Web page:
Michael Alter's Winning Teams
Michael Alter says he’s not a good storyteller, but his passions, his business, and his legacy all speak volumes. He’s built on his dad’s real estate vision, brought the WNBA to Chicago, narrowed the achievement gap through City Year, and that’s just the beginning. (Think about all that next time you wanna sleep in.)
Michael’s father William (on the right with his kids, Michael’s next to him) started The Alter Group in 1955, and Michael found his way there after Harvard and UChicago law school. After a couple of years working, he was attracted to the idea of a family business, building and growing something that belonged to him and his siblings. Shadowing his dad, a real estate pioneer, for a year or two was an enlightening introduction to the industry (like grad school with a bit less homework), allowing Michael to eventually find his niche within the firm, he says. Top takeaway from his dad: reputation, relationships, and financial prudence are everything.
Six years later Michael became president, and he gives his late dad a lot of credit for giving him so much responsibility early on. While the two didn’t always see eye to eye, challenging times at work rarely spilled over into their personal relationship, Michael says. He cites two transformational periods at the firm as highlights of his tenure. The first, Alter’s game-changing early ‘90s purchase of its loans from troubled First Chicago (averting their sale to GE Capital), and the second, the firm’s current evolution now that Michael realizes he may be the last Alter at the altar (pun intended).
His objective is to create some liquidity and diversification for his family, which means the company will be looking to sell off assets (like 20 W Kinzie, Google’s soon-to-be former HQ) over the next few years. Development will remain the firm’s core business (though office opportunities are slim), and Michael (snapped winning NAIOP's National Developer of the Year award) plans to combine third-party capital with family money (a first) on future projects. He’s enjoying the process of soliciting capital (the line is long), but wants to make sure Alter finds a long-term partner that shares its values. The company will stay focused on Chicago, Phoenix, and South Florida for its 3M SF office portfolio, while medical office development is more client-focused.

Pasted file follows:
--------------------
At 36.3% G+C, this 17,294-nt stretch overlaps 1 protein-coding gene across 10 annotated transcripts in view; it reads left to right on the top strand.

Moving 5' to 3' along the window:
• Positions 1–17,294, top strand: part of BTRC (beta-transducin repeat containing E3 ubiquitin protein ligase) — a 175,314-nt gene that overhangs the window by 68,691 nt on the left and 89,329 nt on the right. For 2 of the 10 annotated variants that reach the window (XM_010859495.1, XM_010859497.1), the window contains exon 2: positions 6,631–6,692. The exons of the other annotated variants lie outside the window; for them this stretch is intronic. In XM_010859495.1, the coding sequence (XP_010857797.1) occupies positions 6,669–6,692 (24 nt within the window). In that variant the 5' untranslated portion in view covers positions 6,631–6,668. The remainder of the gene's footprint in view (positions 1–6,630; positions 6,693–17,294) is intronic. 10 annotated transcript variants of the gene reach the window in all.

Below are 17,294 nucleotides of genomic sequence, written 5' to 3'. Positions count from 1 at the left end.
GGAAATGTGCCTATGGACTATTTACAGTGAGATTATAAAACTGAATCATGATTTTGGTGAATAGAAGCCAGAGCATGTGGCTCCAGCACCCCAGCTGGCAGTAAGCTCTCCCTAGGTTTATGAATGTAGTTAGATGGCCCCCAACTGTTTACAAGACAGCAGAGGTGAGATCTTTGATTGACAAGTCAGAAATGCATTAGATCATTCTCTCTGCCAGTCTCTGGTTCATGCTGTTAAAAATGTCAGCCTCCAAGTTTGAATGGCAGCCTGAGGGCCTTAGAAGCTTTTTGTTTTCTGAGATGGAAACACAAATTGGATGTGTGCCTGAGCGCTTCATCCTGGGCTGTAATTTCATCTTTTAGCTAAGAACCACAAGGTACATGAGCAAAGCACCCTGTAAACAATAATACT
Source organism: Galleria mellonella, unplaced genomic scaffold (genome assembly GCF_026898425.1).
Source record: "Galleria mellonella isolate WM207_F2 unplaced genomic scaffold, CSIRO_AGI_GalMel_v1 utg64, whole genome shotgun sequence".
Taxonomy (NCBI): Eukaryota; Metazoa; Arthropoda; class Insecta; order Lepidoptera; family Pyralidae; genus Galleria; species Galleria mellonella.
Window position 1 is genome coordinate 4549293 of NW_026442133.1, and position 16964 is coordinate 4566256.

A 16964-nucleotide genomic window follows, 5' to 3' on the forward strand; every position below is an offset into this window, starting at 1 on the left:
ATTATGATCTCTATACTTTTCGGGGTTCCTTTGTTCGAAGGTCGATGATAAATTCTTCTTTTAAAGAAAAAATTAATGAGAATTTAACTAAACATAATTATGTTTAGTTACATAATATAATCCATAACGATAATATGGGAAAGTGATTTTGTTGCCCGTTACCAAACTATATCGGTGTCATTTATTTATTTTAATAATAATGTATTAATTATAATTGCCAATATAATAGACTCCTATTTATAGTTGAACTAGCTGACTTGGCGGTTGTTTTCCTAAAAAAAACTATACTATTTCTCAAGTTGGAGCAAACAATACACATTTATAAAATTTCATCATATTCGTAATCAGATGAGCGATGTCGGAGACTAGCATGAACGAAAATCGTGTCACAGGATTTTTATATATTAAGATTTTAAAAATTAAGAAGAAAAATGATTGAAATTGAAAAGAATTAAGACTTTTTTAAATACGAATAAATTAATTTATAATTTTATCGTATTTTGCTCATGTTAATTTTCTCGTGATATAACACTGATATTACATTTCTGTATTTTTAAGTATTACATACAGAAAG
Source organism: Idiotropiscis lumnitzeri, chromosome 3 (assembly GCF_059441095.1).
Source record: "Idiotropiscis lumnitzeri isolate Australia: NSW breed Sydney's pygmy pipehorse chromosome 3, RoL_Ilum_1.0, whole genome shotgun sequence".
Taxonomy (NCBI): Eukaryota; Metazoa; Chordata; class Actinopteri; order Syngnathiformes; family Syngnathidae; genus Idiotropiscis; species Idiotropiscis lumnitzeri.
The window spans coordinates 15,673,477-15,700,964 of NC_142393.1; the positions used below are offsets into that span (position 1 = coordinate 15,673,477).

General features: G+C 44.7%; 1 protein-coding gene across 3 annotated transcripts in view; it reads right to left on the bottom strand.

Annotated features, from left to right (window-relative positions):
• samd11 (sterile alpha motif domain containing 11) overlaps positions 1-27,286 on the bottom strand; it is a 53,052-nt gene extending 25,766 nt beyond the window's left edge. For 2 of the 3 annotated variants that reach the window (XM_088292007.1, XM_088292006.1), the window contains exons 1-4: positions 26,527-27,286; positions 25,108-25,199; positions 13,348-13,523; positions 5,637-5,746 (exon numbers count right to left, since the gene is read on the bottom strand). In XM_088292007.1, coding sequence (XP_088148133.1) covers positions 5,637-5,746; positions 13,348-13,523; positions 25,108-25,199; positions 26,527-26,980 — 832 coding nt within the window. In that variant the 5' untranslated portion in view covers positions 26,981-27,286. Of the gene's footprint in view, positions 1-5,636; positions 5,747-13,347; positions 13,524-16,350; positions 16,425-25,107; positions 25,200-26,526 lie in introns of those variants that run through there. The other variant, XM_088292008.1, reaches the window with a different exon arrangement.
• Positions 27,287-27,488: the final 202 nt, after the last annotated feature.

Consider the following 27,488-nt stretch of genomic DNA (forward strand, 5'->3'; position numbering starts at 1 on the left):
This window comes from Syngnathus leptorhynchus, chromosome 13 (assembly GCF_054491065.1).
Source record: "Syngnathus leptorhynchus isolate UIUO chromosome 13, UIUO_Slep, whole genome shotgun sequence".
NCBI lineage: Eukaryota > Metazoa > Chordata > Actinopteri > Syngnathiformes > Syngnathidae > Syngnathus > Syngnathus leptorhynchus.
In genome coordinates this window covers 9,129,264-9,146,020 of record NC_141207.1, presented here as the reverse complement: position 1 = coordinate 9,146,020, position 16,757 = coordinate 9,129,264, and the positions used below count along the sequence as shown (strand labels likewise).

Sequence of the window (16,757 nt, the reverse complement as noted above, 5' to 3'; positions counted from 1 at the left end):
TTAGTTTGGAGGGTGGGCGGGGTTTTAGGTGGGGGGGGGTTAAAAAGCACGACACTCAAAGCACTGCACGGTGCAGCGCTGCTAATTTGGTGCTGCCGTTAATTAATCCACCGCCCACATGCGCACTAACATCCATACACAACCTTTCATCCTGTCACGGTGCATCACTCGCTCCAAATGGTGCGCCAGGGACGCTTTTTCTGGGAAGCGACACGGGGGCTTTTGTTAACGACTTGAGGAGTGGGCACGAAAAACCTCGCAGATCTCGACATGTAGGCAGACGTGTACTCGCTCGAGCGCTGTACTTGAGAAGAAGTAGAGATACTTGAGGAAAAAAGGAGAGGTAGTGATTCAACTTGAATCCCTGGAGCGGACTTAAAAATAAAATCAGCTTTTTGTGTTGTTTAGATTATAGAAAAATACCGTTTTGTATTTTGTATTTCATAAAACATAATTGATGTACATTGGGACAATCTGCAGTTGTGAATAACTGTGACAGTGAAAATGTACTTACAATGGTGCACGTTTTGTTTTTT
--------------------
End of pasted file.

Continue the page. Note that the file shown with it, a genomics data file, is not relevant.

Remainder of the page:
Michael went to law school with NBA commissioner Adam Silver, which is part of how he came to own the WNBA’s Chicago Sky. Michael went to the NBA All-Star Game about 10 years ago at Adam’s invitation, and was blown away by the powerful and inspirational WNBA players he met. When Adam asked, he quickly agreed to start an expansion team in Chicago. Michael admits he was naïve about the biases out there related to women’s sports, and glaring lack of media attention or corporate support, but the Sky have been winning fans over one game at a time, and he’s optimistic after last year’s first-time entrance to the playoffs (with all-star Elena Delle Donne, above).
When Michael’s not at the closing table, in the stands, or riding his bike to work), he’s working hard to expand AmeriCorps’ City Year education program (founded by his college roommate) in Chicago. His travel of late has mainly been to visit his kids. His oldest is teaching in Amman, Jordan (the family is snapped above at the Roman ruins of Jerash, just outside of Amman), his middle son is a part-time student and part-time musician in Eugene, Ore., and his youngest daughter just finished City Year in Boston and is headed to the University of Puget Sound this fall. One thing we know for sure, this new empty nester will not lack extra curricular activities.